Editor’s Column – September 2005

Special Note: We don’t know at this point how many people were killed by Hurricane Katrina or in its awful […]

Special Note: We don’t know at this point how many people were killed by Hurricane Katrina or in its awful aftermath. Meanwhile, I’m sure most of us are deeply affected by the trauma faced by all survivors, and especially by people with disabilities. The National Council on Disabilities reports that about 25% of the population in the affected areas are people with disabilities. You can find news and offer help at Web sites like www.napas.org, www.disabilityinfo.gov, and www.dredf.org. The Arc of Minnesota’s website at www.TheArcOfMinnesota.org has links to these sites, plus stories of those impacted by this unprecedented disaster.

This month we’re highlighting sickle cell disease. Far too many of us don’t know what sickle cell disease really is. The article, What is Sickle Cell Disease? will clarify many of the facts about this disease and how it affects the lives of so many people. Also, we have a short personal story on the effects of sickle cell anemia. Please read them both and thank you, Sonia M. Alvarez-Robinson, for sharing your personal story.

Alice Oden, the Access Press Webmaster, has written an article called, Superior September: Northshore Get-a-way — a personal story that might just compel you to take a road trip. Of course, after reading the article you might also want to get Minnesota’s travel guide for people with disabilities or check it out on the Web at www.accessminnesota.org. One other place you might want to check before you plan your fall getaway is www.exploreminnesota.com. Both web sites are jam-packed with good information for travelers with disabilities.

Jane Hampton has offered to be the answer person for a question-and-answer column on accessible design, or as it’s also called, universal design. Ms. Hampton has an extensive background in this field and has some very interesting ideas on making things more convenient and accessible for all kinds of building projects. This month there will be tips on design for persons with low vision. The real key to this column in issues to come will be your questions. Please send your questions, or tips from your home improvement accomplishments, to access@testing.accesspress.org.

The Department of Human Services’ PCA program is making changes! Hopefully, the changes won’t have any direct negative impact on you. I personally am concerned that they may affect us in a roundabout way, but DHS is trying very hard to work out and implement these new plans. There are two new steps for an individual to take in becoming a PCA: 1) An individual cannot start working as a PCA without a complete background check unless supervised by another person who has a completed background check; and 2) each PCA will be required to have his/her own provider number; this will allow DHS to track each PCA’s hours more closely so no one over bills or bills for two clients at the same time.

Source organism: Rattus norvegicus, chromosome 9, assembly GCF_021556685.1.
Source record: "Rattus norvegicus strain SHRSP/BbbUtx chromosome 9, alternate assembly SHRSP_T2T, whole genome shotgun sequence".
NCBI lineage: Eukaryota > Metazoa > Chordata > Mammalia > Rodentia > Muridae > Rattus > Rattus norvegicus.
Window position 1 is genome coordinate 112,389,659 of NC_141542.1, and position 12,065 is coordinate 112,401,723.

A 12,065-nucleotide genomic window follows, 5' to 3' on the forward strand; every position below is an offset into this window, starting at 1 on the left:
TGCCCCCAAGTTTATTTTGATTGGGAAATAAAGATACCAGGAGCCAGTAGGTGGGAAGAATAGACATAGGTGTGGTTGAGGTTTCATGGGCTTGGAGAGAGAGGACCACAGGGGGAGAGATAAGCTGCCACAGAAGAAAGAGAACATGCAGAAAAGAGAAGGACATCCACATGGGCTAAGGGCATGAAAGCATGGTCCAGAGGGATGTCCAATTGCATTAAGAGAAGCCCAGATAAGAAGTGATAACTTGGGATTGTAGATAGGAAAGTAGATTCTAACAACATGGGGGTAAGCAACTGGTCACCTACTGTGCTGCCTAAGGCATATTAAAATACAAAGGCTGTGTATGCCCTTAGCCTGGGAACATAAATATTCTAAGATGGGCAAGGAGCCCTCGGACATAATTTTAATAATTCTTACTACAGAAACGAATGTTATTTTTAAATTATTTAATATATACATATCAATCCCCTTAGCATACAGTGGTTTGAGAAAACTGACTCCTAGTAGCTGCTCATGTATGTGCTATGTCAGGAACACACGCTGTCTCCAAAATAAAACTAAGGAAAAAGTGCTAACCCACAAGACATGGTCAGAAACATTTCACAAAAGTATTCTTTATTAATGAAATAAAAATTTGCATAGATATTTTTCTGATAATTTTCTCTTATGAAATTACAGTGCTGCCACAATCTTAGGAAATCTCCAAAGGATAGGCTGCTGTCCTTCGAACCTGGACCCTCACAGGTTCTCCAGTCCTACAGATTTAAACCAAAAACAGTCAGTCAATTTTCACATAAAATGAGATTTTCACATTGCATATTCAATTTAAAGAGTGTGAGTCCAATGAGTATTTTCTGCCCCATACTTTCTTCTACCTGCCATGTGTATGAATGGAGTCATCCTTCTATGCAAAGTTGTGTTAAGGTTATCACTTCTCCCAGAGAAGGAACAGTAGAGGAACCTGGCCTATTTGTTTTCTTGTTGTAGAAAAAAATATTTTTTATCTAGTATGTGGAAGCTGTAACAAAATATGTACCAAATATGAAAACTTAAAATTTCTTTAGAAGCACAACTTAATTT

If all of us who are recipients of the program were more diligent about ensuring that PCAs report time accurately on their time cards, and if agencies more closely watched their billing, much of the problem would be solved. One bad apple can spoil the basket! Be sure to read the article by Lance Hegland, PCA Program Changes, in order to more clearly understand the background check requirements. They went into effect on July 1, 2005. We will keep you posted on the PCA provider-number plan; it is going into effect on January 1, 2006.

Health Partners is opening a new dental clinic in the Midway area of St. Paul, which will serve people with disabilities. If you haven’t seen a dentist recently this may just be the place for you. So, make an appointment and get your teeth checked.

Last month we printed two articles in “News at a Glance” that dealt with medications for mental illness. One concerned a recent FDA advisory regarding antidepressant medications and the other discussed recent legislation that prohibits schools from requiring parents to medicate their children. Sue Abderholden, executive director of NAMI Minnesota, has written a Letter to the Editor that we are printing this month. Along with Abderholden’s letter we have collected and printed more facts, Access Press Responds, on this controversial issue. The mission of Access Press is to disseminate accurate news to disability community and to give voice to everyone in the disability community. So if there is something printed that you do not agree with, we would like to hear from you by phone or in the form of a letter to the editor.

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